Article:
[lit-ideas] Drowning by Numbers

  • From: Jlsperanza@xxxxxxx
  • To: lit-ideas@xxxxxxxxxxxxx
  • Date: Sat, 7 Dec 2013 12:40:16 -0500 (EST)

In a message dated 11/30/2013 1:46:31 P.M. Eastern Standard Time,  
profdritchie@xxxxxxxxx writes in a post about World Wide Words on 'drown':

"I have been aware of a gap between some kind of legal or medical  
definition and the more common sense since a friend died in the late seventies  
early eighties of "near drowning."  It didn't seem like the sort of  thing a 
person could die of."
This from today's "World Wide Words", 
World Wide Words is copyright © Michael Quinion 2013
re: "a weakening in sense of drown drew numerous comments"
It may have Griceian implicatures. Or not.
"John Douglas noted that a similar shift has already occurred with  
electrocute, which originally meant to execute a person by means of 
It soon shifted to include dying by an accidental shock and has since come to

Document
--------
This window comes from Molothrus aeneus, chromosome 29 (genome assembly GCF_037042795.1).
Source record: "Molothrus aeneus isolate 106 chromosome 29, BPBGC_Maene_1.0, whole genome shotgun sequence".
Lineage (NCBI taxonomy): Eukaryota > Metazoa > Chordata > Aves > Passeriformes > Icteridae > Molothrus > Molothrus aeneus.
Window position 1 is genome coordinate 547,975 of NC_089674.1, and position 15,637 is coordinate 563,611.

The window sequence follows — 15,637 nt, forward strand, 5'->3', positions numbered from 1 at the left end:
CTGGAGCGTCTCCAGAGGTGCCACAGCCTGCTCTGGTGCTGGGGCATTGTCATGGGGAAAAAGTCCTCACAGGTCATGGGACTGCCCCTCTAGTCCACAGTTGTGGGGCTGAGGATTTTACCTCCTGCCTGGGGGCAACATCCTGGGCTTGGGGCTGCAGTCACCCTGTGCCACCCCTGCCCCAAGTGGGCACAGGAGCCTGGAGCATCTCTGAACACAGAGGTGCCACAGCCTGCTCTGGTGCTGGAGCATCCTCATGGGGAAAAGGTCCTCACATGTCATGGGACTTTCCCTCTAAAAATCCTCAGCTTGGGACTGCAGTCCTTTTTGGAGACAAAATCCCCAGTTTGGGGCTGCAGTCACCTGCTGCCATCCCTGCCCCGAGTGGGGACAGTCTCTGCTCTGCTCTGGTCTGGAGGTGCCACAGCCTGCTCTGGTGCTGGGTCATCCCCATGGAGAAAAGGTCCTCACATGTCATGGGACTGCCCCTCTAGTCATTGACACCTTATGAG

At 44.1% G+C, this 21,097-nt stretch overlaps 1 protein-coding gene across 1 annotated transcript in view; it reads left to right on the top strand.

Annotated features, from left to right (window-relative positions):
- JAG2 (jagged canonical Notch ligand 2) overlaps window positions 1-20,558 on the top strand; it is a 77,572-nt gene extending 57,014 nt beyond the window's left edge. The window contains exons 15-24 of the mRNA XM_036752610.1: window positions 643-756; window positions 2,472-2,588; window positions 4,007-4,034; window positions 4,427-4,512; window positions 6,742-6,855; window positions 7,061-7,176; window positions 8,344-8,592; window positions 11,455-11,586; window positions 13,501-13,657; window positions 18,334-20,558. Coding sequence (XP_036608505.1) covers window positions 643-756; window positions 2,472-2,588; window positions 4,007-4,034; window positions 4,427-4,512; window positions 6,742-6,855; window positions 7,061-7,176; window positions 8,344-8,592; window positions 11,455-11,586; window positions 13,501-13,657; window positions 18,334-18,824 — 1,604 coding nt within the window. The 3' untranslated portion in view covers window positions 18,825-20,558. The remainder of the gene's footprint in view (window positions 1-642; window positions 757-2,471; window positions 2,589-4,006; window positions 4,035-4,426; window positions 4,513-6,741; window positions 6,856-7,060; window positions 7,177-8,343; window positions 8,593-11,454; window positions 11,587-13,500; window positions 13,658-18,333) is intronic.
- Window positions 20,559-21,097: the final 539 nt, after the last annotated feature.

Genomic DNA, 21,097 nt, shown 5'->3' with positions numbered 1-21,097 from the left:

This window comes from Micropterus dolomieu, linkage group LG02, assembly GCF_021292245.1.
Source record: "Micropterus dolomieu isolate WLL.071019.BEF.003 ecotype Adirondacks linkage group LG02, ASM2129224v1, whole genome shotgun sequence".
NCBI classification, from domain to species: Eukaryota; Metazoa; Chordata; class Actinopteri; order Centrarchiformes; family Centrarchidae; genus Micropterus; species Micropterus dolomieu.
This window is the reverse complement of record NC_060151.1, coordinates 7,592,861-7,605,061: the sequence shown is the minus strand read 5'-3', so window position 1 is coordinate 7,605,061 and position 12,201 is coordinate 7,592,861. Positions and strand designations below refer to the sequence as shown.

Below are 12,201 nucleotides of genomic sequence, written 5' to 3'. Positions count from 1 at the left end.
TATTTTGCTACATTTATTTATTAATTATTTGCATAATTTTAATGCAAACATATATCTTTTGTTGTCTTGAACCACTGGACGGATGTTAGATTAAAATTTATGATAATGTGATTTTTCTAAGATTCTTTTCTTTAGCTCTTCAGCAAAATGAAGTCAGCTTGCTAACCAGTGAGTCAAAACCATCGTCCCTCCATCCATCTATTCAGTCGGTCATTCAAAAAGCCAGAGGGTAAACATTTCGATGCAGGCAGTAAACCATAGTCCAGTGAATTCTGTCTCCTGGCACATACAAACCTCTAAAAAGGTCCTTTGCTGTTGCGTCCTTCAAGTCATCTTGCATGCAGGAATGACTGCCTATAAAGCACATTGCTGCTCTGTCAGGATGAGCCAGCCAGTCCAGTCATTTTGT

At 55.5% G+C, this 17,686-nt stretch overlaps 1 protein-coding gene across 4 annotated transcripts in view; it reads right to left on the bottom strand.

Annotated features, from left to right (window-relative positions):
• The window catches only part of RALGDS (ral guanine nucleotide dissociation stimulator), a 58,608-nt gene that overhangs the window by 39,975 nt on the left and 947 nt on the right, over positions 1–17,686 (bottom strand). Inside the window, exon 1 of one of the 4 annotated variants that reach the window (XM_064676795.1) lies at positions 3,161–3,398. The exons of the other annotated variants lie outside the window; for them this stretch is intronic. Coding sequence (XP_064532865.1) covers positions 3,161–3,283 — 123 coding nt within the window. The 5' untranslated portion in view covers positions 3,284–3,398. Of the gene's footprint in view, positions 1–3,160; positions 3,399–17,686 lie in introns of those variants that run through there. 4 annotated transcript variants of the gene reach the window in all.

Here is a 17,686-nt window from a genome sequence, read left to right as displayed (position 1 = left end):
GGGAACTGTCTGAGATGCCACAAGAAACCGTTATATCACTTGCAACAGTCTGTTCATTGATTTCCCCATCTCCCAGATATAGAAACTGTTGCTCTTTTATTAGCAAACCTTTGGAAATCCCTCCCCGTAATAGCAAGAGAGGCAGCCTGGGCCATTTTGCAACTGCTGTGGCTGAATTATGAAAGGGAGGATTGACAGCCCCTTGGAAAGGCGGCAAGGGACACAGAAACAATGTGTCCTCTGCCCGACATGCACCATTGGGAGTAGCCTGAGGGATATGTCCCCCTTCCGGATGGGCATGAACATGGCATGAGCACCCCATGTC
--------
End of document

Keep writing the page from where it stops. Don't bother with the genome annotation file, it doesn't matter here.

mean suffering either injury or death. Gregory Harris similarly commented 
on  starve, which originally meant to die by any means (a close relative, 
German  sterben, retains that meaning) but in Middle English that sense was 
passed to  die, a word from Old Norse, and starve took on the specific sense 
of dying  through hunger; it has now become diluted in meaning to the point 
that it can  colloquially mean merely that the speaker is very hungry; we 
have to say starve  to death to make it clear that the process has been fatal. 
Michael Moore pointed  out that a parallel change is beginning to take place 
with drown because we are  seeing examples of drown to death."
"Dr John Smith commented, “Common usage in the US medical community  
describes near-drowning as the condition following immersion from which  
resuscitation is successful. If unsuccessful, the patient’s death is due to  
"The fuzziness about the finality of drown is not new. Dick Kenney  
reported, “In 1970, I went with a fellow worker onto a Massachusetts low tide  
to dig clams. He told me on the long way out that he drowned once and was  
wary of incoming tides. I was kind of startled by this statement as he 
looked  pretty much alive as far as I could tell. Since then, I’ve heard other 
uses of  drowned where the victim survived.” On the American Dialect Society 
list, John  Baker noted a couple of examples from 1869 that referred to a 
person having  drowned but then been resuscitated."

Other related posts:

  • » [lit-ideas] Drowning by Numbers - Jlsperanza